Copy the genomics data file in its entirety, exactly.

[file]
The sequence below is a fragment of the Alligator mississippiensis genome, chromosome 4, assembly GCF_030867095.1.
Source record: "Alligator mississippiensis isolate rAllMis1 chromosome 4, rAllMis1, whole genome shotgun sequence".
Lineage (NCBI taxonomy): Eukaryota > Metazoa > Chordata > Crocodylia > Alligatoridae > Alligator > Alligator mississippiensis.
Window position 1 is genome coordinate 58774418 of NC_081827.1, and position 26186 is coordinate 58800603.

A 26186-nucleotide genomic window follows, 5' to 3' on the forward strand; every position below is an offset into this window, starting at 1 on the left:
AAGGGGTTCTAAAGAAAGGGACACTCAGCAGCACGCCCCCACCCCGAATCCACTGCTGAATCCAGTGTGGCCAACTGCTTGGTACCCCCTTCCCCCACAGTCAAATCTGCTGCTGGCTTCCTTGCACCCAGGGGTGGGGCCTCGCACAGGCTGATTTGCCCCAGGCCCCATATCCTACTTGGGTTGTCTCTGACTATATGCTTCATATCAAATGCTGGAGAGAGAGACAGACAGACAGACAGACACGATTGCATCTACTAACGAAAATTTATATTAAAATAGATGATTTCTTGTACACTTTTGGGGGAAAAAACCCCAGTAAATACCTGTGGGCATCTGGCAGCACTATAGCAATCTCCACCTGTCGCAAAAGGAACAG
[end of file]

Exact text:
The sequence below is a fragment of the Alligator mississippiensis genome, chromosome 4, assembly GCF_030867095.1.
Source record: "Alligator mississippiensis isolate rAllMis1 chromosome 4, rAllMis1, whole genome shotgun sequence".
Lineage (NCBI taxonomy): Eukaryota > Metazoa > Chordata > Crocodylia > Alligatoridae > Alligator > Alligator mississippiensis.
Window position 1 is genome coordinate 58774418 of NC_081827.1, and position 26186 is coordinate 58800603.

A 26186-nucleotide genomic window follows, 5' to 3' on the forward strand; every position below is an offset into this window, starting at 1 on the left:
AAGGGGTTCTAAAGAAAGGGACACTCAGCAGCACGCCCCCACCCCGAATCCACTGCTGAATCCAGTGTGGCCAACTGCTTGGTACCCCCTTCCCCCACAGTCAAATCTGCTGCTGGCTTCCTTGCACCCAGGGGTGGGGCCTCGCACAGGCTGATTTGCCCCAGGCCCCATATCCTACTTGGGTTGTCTCTGACTATATGCTTCATATCAAATGCTGGAGAGAGAGACAGACAGACAGACAGACACGATTGCATCTACTAACGAAAATTTATATTAAAATAGATGATTTCTTGTACACTTTTGGGGGAAAAAACCCCAGTAAATACCTGTGGGCATCTGGCAGCACTATAGCAATCTCCACCTGTCGCAAAAGGAACAG